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Butterbur Warning

Please consider the following prior to taking Butterbur for migraine treatment.

The butterbur plant (Petasites hybridus) has known toxic ingredients, which are known carcinogens (cancer causing chemicals), hepatotoxic substances ( cause liver damage) and teratogens (which cause birth defects)

Some butterbur products may contain pyrrolizidine alkaloids (PAs), and that’s the major safety concern.

PAs can damage the liver, lungs, and blood circulation, and possibly cause cancer. Butterbur products that contain pyrrolizidine alkaloids (PAs) are UNSAFE when taken by mouth or applied to broken skin. Broken skin allows chemicals to be absorbed into the body. Do not use butterbur products unless they are certified and labeled as free of PAs.

Read More - WebMD - Butterbur

Short-term treatment with Butterbur

PA-free butterbur products are considered POSSIBLY SAFE  when taken short-term, by mouth appropriately. PA-free root extracts seem to be safe when used for up to 16 weeks in adults. There is some evidence that a specific PA-free butterbur extract (Petadolex, Weber & Weber, GmbH & Co, Germany) can be safely used in children who are 6-17 years old for up to 4 months.

Not enough is known about the safety of using PA-free butterbur products on unbroken skin. Don’t use it.

BUTTERBUR SIDE-EFFECTS

PA-free butterbur is generally well tolerated.

Butterbur can cause the following:

  • Acute Hepatitis

  • Asthma

  • Belching

  • Constipation

  • Depression or neurological disorders

  • Diarrhea

  • Difficulty breathing or exhaling

  • Discolored stool

  • Drowsiness

  • Fatigue

  • Hair Loss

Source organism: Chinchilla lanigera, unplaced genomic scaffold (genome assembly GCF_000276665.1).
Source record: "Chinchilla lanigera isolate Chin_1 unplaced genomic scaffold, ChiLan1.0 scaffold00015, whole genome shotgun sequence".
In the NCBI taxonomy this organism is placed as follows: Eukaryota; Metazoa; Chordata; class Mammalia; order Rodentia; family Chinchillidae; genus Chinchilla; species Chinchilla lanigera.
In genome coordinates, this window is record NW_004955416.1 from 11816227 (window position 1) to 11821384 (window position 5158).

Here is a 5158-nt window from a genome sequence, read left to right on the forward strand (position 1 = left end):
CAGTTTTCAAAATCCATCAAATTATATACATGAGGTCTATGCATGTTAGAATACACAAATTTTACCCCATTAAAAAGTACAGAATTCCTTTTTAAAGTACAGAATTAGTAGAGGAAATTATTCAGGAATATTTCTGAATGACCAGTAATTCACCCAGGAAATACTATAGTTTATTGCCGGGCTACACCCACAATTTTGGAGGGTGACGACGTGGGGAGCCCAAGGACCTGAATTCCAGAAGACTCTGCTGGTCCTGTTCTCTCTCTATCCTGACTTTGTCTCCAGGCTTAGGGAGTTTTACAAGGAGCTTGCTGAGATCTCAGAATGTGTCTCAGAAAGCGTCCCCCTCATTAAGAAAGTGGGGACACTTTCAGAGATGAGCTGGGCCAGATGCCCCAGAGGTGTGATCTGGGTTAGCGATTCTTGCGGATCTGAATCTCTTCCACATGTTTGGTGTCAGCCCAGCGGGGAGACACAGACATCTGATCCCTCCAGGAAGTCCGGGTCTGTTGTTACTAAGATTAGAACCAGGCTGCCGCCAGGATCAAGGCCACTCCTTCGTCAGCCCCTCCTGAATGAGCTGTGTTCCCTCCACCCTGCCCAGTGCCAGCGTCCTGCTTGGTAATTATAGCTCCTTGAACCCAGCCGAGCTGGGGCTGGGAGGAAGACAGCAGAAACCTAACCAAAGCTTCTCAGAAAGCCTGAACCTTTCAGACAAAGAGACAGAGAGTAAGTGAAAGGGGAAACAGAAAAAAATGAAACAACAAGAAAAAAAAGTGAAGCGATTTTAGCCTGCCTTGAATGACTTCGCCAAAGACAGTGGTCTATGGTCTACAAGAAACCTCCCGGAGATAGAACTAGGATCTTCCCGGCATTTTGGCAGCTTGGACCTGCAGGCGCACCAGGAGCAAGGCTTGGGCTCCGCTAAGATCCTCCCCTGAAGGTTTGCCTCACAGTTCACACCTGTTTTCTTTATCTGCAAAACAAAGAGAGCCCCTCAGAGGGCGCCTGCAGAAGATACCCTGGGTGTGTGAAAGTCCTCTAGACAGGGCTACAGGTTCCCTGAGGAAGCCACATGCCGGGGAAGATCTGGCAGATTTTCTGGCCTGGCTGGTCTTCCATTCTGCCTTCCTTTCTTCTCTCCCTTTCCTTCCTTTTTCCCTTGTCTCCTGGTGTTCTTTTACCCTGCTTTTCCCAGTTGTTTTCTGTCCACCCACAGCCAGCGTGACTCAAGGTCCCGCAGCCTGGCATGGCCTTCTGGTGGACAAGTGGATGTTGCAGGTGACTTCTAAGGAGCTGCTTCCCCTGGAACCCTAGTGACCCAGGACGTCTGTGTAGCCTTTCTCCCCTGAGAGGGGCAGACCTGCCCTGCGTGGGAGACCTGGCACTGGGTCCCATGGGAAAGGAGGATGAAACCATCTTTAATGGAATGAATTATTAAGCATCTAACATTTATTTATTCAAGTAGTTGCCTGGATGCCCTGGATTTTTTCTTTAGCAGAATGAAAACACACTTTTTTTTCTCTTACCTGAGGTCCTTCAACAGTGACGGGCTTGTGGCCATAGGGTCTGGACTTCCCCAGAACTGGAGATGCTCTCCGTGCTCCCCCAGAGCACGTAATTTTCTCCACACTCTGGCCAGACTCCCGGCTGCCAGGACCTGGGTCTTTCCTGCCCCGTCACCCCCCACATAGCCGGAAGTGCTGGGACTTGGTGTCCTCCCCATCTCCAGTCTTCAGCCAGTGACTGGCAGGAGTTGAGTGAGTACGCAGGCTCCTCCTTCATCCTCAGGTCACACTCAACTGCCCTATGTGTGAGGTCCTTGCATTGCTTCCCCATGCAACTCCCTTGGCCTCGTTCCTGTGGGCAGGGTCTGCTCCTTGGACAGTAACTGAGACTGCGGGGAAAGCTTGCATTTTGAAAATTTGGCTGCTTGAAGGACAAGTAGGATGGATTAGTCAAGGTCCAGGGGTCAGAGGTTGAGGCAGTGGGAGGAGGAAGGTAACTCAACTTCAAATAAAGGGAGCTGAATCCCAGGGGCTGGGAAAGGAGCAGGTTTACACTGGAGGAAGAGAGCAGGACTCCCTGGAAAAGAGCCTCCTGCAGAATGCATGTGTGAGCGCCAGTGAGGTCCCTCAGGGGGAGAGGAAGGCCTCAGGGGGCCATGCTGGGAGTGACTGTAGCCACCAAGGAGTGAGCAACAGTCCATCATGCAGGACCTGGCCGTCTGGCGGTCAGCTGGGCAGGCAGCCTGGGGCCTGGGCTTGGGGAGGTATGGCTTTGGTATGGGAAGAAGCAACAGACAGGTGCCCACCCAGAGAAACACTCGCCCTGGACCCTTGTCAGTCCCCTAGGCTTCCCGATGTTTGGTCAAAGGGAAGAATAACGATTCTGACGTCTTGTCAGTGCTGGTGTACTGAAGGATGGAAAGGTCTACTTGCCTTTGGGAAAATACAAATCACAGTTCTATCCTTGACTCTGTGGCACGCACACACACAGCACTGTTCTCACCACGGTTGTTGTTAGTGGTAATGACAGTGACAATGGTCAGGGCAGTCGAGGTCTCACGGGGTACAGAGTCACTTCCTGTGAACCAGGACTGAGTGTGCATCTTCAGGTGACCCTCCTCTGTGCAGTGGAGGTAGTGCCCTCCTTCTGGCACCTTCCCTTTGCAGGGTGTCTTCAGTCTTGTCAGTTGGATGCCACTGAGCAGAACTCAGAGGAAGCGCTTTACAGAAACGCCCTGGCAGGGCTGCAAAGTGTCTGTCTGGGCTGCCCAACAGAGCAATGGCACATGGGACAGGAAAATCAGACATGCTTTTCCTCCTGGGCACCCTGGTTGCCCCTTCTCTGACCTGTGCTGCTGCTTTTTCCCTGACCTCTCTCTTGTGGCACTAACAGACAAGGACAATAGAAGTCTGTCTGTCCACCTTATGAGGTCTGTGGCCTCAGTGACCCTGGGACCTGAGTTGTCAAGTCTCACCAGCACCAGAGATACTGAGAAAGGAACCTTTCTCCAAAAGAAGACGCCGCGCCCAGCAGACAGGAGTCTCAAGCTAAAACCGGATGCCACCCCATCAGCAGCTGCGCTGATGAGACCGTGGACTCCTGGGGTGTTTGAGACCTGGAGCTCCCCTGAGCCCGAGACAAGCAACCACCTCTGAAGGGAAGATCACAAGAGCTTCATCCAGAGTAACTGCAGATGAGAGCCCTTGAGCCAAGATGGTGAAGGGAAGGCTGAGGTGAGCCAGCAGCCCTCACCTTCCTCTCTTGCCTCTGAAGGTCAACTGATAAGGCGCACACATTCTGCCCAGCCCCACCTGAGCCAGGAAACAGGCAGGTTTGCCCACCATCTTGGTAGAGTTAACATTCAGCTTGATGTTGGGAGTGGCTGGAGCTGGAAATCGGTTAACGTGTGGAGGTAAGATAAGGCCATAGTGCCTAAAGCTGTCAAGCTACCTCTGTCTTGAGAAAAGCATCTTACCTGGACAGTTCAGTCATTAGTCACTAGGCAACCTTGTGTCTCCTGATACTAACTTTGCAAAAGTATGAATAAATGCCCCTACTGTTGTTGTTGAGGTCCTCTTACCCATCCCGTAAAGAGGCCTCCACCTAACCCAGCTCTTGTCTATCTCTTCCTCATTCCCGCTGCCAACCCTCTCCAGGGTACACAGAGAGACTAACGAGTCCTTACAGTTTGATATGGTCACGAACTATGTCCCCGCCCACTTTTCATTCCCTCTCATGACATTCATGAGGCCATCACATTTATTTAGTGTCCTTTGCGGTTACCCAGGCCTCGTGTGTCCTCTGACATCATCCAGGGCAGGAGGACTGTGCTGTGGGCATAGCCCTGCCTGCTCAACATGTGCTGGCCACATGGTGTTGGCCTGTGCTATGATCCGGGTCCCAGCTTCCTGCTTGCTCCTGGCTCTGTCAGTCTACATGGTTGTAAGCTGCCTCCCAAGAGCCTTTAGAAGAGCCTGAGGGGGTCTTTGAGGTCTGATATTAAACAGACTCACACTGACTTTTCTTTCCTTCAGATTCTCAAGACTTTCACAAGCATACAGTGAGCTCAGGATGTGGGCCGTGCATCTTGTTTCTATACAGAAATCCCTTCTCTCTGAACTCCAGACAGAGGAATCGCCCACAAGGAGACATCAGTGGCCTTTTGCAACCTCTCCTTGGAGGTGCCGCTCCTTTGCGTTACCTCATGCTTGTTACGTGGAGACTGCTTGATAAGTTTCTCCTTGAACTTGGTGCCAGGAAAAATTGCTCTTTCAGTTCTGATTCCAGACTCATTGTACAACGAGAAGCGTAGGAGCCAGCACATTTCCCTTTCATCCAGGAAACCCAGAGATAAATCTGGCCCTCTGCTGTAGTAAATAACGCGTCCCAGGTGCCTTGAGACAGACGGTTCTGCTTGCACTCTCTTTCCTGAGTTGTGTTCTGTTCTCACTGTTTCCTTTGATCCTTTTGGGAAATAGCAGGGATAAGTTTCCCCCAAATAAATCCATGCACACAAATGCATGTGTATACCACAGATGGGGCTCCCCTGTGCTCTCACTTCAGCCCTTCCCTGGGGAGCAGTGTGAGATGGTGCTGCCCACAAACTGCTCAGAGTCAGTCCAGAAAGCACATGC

• Halitosis, bad breath

  • Headache

  • Itchy eyes

  • Skin or eye discoloration

  • Skin and allergic reactions

  • Upset Stomach

  • Butterbur products might cause allergic reactions in people who are allergic to ragweed, marigolds, daisies, and other related herbs.

  • A condition called reversible cholestatic hepatitis - bile cannot flow properly from the liver due to swelling or blockage.

  • Possibly increase liver enzymes

So please consult your doctor before taking Butterbur for migraine treatment.

RESOURCE LINKS BUTTERBUR

“…Despite butterbur’s potential efficacy, doubts are increasing about the long-term safety of this supplement given of the risk of liver damage and the lack of an actively regulated preparation. Due to the mounting concerns, the American Headache Society is currently evaluating a position statement cautioning against its use.”



Note Precautions When Using Feverfew

The use of herbs is a time-honored approach to strengthening the body and treating disease. Herbs, however, can trigger side effects and can interact with other herbs, supplements, or medications. For these reasons, herbs should be taken with care, under the supervision of a health care provider qualified in the field of botanical medicine.

Side effects from feverfew can include abdominal pain, indigestion, gas, diarrhea, nausea, vomiting, and nervousness. Some people who chew raw feverfew leaves may have mouth sores, loss of taste, and swelling of the lips, tongue, and mouth.

Rarely, allergic reactions to feverfew have been reported. People with allergies to chamomile, ragweed, or yarrow may be allergic to feverfew and should not take it.

Feverfew may increase the risk of bleeding, especially if you take blood-thinning medications, such as warfarin (Coumadin), clopidogrel (Plavix), or aspirin. Ask your doctor before taking feverfew if you take blood thinners.

Pregnant and nursing women, as well as children under 2, should not take feverfew.

If you are scheduled for surgery, tell your doctor if you are taking feverfew. It may interact with anesthesia.

DO NOT abruptly stop taking feverfew if you have used it for more than 1 week. Stopping feverfew too quickly may cause rebound headache, anxiety, fatigue, muscle stiffness, and joint pain.

- Feverfew. (n.d.). University of Mayrland Medical Center, Retrieved October 14, 2016, from http://umm.edu/health/medical/altmed/herb/feverfew